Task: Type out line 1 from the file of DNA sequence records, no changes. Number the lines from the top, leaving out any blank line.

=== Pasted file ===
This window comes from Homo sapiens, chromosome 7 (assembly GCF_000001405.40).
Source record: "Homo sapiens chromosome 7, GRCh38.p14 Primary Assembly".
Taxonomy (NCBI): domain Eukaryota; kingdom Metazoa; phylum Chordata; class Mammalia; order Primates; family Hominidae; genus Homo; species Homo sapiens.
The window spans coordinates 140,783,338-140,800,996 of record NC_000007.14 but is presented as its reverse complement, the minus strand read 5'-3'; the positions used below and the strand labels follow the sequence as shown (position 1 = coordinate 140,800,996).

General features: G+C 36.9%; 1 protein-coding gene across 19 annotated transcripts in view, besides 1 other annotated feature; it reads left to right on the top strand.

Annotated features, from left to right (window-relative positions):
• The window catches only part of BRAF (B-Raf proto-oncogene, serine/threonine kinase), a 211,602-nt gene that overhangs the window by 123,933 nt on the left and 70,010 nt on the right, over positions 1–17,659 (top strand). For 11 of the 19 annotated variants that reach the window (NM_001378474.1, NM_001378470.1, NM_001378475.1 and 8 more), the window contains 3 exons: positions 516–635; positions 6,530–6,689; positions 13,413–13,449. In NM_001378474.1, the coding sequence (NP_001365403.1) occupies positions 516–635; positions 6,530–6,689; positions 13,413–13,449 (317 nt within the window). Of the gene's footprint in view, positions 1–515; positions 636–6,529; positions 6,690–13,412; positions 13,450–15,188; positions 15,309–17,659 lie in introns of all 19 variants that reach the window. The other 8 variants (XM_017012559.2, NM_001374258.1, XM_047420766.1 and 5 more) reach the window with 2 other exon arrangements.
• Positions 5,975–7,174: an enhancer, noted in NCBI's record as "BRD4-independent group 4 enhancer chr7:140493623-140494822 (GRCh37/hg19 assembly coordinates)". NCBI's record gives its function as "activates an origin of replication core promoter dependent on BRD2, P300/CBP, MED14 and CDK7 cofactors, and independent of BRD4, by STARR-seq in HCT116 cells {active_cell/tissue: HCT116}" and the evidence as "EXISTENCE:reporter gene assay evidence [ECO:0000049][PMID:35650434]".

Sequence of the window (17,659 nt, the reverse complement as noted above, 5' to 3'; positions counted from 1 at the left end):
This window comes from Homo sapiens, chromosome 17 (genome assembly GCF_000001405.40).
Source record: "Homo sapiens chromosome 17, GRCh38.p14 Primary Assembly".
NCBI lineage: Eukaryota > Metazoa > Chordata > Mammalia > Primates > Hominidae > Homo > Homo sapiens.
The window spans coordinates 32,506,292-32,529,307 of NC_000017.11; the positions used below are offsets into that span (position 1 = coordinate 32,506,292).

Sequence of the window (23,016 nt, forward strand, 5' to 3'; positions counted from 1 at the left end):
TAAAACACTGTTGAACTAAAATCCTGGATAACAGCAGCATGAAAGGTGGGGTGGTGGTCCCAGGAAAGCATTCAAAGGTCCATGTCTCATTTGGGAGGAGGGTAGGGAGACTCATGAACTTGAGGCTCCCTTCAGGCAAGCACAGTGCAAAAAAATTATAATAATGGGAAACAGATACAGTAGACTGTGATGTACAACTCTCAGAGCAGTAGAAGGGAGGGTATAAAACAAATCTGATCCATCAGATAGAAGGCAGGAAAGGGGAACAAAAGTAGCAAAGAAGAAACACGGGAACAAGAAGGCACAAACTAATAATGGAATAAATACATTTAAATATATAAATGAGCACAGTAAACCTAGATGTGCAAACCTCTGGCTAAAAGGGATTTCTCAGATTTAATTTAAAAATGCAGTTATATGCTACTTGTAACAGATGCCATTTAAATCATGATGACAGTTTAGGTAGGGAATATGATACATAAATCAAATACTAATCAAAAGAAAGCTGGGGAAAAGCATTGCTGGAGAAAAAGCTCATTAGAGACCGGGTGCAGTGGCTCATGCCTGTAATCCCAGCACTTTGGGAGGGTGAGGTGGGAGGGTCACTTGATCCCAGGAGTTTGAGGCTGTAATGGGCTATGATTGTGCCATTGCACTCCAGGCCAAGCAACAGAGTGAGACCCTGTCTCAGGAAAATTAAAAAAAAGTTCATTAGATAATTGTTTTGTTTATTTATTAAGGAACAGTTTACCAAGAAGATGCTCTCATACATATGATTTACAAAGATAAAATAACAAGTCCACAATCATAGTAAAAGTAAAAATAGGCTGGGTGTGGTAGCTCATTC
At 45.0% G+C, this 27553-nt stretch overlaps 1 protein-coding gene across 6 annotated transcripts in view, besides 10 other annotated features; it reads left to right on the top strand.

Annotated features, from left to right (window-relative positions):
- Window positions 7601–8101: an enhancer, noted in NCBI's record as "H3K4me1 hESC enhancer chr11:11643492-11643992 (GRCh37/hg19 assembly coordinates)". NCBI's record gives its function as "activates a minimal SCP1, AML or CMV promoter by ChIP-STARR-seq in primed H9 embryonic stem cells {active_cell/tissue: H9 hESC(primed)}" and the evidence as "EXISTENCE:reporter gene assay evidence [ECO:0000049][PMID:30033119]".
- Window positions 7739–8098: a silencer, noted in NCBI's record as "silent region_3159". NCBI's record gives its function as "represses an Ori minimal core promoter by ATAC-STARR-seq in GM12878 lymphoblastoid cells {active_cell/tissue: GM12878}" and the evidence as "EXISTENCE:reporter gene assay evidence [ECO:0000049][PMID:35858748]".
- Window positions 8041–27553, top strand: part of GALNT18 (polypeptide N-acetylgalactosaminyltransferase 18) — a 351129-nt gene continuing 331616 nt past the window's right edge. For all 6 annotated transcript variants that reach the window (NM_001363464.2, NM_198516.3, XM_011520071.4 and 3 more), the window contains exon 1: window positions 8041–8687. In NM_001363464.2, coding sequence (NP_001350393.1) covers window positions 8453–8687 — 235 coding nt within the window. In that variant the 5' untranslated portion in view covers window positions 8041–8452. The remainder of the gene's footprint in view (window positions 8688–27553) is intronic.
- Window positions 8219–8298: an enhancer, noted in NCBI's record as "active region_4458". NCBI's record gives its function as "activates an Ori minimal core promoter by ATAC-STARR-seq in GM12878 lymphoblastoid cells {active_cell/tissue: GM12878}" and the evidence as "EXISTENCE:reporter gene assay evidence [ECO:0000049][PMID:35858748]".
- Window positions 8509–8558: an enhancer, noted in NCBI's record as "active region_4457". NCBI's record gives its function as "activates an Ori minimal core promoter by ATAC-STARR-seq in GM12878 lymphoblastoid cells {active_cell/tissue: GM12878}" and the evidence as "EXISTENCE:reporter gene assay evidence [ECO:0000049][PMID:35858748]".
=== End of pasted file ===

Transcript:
This window comes from Homo sapiens, chromosome 7 (assembly GCF_000001405.40).